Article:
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Research Article
Open Access Peer-reviewed

Genetic Diversity of Plasmodium falciparum Isolated from Symptomatic and Asymptomatic Individuals in Parts of Kaduna Metropolis, Kaduna State, Nigeria

Karderam Bukar Dikwa , Umar Abdullahi Yahaya, Dominic Bawa Maikaje, Ahmad Babangida Suleiman
American Journal of Microbiological Research. 2020, 8(3), 83-92. DOI: 10.12691/ajmr-8-3-2
Received June 10, 2020; Revised July 11, 2020; Accepted July 20, 2020

Abstract

Malaria due to Plasmodium falciparum is still a major public health problem and cause of high morbidity and mortality in Nigeria despite many efforts and interventions programmes put in place to control malaria, with transmission occurring throughout the year. Characterization of P. falciparum isolates from different geographical locations of Nigeria could provide the much needed information on the genetic composition of P. falciparum natural populations with regard to three polymorphic genes: Merozoite Surface Protein 1 (MSP 1), Merozoite Surface Protein (MSP 2) and Glutamate-Rich Protein (GLURP) genes, the findings of this study will assist in adopting more strategies and intervention programmes aim at controlling P. falciparum infection in Nigeria. This study was conducted to determine the genetic diversity and elucidate possible genomic variation between isolates of P. falciparum from symptomatic and asymptomatic malaria cases in Kaduna metropolis. Plasmodium falciparum genomic DNA was extracted from 42 positive blood samples collected onto whatman’s filter paper using the phenol-chloroform DNA extraction method. Genotyping of P. falciparum was based on the amplification of MSP 1, MSP 2 and glurp genes. Analysis of PCR products of P. falciparum isolates shows the presence of 33 alleles spread across MSP 1, MSP 2 and glurp genes at a frequency of 5, 24 and 4 respectively. Detection of the three genes; (MSP1); MAD20 and KI, (MSP2); FC27 and 3D7/ICI and (glurp) gene and the occurrence of single and multiple genotypic infection recorded showed the diverse genetic composition of P. falciparum population, an indication of the endemicity of malaria. This information is essential for effective malaria control programme.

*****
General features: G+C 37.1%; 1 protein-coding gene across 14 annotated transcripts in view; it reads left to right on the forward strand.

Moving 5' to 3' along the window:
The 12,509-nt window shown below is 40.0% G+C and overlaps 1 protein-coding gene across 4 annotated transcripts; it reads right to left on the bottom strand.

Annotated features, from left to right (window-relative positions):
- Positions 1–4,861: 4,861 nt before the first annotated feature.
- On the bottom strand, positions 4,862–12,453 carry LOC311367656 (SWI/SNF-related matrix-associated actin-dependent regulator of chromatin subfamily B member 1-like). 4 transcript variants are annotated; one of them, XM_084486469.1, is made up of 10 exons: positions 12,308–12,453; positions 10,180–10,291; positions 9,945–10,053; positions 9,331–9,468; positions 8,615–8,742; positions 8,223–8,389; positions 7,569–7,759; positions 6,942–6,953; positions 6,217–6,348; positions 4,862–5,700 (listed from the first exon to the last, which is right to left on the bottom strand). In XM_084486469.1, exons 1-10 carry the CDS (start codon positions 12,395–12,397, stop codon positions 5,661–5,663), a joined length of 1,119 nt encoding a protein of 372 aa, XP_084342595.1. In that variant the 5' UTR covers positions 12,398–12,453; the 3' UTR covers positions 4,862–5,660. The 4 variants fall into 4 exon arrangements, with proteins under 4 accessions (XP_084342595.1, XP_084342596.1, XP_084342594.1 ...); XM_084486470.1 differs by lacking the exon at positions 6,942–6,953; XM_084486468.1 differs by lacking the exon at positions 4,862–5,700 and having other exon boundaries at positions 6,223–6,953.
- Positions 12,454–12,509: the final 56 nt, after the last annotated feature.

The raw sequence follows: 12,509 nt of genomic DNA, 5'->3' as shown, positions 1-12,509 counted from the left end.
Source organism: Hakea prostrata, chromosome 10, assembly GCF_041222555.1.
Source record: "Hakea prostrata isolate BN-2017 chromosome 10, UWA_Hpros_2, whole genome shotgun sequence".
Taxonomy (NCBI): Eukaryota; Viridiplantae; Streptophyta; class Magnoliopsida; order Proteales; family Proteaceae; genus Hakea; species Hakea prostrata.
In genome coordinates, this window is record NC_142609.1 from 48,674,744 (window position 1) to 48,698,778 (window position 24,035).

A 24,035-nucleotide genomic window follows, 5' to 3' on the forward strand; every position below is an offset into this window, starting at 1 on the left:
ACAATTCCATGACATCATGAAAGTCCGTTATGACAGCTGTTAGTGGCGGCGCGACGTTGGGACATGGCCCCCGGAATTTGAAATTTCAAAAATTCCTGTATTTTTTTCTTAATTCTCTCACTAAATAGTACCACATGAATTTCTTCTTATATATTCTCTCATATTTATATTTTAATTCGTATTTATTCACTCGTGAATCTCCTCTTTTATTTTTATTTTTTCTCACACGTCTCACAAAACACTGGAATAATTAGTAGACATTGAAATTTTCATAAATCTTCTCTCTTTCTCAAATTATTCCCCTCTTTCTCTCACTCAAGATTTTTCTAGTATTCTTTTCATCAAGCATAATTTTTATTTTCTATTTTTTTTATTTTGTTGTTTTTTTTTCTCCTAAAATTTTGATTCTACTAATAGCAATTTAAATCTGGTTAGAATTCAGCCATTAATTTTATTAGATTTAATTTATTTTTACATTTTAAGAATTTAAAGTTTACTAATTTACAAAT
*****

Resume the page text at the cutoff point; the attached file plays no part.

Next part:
1. Background

Despite many efforts and interventions programmes put in place by government and non-governmental organisations (NGOs) to control malaria in Nigeria, malaria is prevalent and remain the cause of morbidity and mortality with P. falciparum being the dominant species causing much malaria morbidity and mortality in Nigeria 1, 2, 3, 4. The incidence of malaria is still high in Kaduna state 5.This draw back has been associated to many factors which include the emergence of drug resistance parasite strain, insecticide resistance mosquitoes and genetic diversity P. falciparum natural parasite populations has been shown to have limitations on the efficacy of protective immunity among others 3, 4, 5.